Honke Kanoya: Southern Japanese Food and Cozy Kotatsu Dining in Tokyo’s Backstreets
Tender meat, traditional spirits and hearty hot pot dishes make you never want to leave
You had us at kotatsu.
Have you tried “black pork?” Or sashimi that’s so fresh because the fish eat a diet with ground rose petals? In Japan, even the teensiest details matter, and this school of thought extends to the country’s local and regional food, letting each pocket of culture really shine.
Details, details, details. Even the hallmark favorites are prepared, presented and flavored completely differently depending on the area of Japan you visit. In Tokyo, you have to look harder to find that regional flavor, but it can be done! Enter Honke Kanoya, a fresh spin on the rich world of Kagoshima food — located in the quiet backstreets of Tokyo’s Yoyogi area.
Cozy, casual and comfy
Serving up Japan’s southern comfort food, with rather large portions of spare rib, delicately fried chicken, fresh sashimi and Japanese-style sweet potato fries, this eatery lets you head to Japan’s laid-back southern region of Kyushu without ever stepping into an airport.
Even the ambience matches the feel of the seaside region with wide open spaces that invite you to get cozy and stay awhile. Instead of a packed izakaya in a narrow alleyway, walking into Honke Kanoya, you are greeted by an expansive open-air terrace, a view from the third floor and a spacious inside interior and bar area lined with shochu (Japanese liquor) bottles.
Seasonally, you can cozy up at one of the indoor or outdoor kotatsu (Japanese traditional tables equipped with electrical heaters), but just be careful because you may never want to leave!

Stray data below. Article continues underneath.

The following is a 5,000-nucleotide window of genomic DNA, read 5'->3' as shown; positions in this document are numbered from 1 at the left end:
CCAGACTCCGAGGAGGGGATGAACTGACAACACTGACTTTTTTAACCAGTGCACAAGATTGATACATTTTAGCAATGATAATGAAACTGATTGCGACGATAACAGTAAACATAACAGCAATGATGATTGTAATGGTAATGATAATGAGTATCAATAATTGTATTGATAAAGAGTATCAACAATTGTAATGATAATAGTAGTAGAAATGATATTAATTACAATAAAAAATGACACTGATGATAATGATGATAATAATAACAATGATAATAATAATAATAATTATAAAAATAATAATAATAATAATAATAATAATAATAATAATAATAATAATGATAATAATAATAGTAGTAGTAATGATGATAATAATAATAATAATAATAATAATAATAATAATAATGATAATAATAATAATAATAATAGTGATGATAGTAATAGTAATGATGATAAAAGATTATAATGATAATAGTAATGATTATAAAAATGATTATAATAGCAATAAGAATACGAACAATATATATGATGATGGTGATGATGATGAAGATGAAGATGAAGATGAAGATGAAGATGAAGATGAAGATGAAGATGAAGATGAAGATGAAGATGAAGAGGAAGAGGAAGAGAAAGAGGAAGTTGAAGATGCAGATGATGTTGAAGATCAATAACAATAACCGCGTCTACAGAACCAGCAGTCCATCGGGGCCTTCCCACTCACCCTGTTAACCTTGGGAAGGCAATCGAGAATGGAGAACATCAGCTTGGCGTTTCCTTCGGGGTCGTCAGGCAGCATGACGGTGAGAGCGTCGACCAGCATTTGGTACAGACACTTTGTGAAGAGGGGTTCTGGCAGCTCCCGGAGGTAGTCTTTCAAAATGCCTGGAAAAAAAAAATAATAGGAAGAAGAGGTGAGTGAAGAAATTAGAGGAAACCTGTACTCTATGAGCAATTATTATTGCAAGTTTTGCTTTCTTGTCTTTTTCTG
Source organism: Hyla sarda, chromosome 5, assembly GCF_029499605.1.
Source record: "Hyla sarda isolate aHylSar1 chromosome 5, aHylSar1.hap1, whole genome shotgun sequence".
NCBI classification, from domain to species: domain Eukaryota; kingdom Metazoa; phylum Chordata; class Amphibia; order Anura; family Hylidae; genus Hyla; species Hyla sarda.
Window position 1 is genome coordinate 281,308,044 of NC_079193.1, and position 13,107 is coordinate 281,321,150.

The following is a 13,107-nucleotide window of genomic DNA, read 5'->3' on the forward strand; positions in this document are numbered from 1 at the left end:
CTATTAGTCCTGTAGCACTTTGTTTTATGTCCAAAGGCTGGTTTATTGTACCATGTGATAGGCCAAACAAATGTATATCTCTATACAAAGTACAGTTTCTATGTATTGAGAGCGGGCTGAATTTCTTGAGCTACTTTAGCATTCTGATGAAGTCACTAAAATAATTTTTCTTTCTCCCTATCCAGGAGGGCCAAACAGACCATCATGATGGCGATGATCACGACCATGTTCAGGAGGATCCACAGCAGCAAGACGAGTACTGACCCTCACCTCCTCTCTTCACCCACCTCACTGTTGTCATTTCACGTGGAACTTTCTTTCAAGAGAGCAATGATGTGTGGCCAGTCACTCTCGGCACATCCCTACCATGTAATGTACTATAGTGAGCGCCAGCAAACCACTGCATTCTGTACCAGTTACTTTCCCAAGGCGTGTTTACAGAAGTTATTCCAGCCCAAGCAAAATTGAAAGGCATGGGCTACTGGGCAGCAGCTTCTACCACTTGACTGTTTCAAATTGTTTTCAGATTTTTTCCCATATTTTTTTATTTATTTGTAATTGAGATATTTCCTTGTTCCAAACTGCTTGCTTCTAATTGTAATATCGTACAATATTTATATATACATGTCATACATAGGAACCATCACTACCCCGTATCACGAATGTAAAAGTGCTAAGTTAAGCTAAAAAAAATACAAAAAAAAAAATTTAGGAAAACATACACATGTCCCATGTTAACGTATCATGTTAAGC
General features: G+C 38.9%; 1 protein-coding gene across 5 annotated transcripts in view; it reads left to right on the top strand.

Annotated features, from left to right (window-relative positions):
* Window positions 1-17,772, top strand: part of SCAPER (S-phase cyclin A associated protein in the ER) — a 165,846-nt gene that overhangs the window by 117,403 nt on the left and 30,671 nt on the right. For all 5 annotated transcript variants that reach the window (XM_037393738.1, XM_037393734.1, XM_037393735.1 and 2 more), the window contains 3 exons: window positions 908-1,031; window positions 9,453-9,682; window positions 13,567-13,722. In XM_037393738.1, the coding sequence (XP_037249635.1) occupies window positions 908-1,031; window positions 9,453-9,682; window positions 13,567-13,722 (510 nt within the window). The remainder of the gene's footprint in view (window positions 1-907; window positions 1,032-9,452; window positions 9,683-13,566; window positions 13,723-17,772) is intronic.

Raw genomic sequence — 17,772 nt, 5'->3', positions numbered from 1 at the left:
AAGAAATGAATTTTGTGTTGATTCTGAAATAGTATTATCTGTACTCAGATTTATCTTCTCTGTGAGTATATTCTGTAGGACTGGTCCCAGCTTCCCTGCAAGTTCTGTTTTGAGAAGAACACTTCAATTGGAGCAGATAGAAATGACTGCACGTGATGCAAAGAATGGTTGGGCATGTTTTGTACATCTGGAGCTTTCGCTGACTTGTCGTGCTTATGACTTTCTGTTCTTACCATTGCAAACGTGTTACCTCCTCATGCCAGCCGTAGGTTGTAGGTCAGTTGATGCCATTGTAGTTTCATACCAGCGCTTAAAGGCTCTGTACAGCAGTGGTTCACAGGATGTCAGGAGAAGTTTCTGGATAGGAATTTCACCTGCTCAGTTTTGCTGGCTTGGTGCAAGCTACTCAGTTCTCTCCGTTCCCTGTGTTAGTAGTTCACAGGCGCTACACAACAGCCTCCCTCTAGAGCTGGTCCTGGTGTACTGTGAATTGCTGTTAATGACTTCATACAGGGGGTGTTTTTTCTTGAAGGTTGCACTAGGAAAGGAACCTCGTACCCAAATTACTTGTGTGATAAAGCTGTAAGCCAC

Same sentiment, different reasoning, in the spring, you can delve into the outdoor beer garden. While both these options are perfect for a date night and other intimate gatherings, the backdrop simply adds to the comfy yet exciting foodie journey that’s about to go down.
Paying homage to a special region of Japan
First things first, Kagoshima food and drink comes with a distinct and special reputation, from its pork to its imo-jochu (traditional sweet potato flavored sake). Kagoshima Prefecture is the southernmost point of Japan’s main island and its cuisine is known as Satsuma ryori, as satsuma is the old name of Kagoshima Prefecture.
To truly appreciate this local izakaya, you must first understand the very specific area it comes from. Kanoya, Kagoshima, is a modest region located near the great Sakurajima volcano on the Osumi Peninsula and is known for its kanpachi (amberjack) and roses. Almost everything on the menu at Kanoya either comes from or is derived from this area.
This eatery lets you head to Japan’s laid-back southern region of Kyushu without ever stepping into an airport.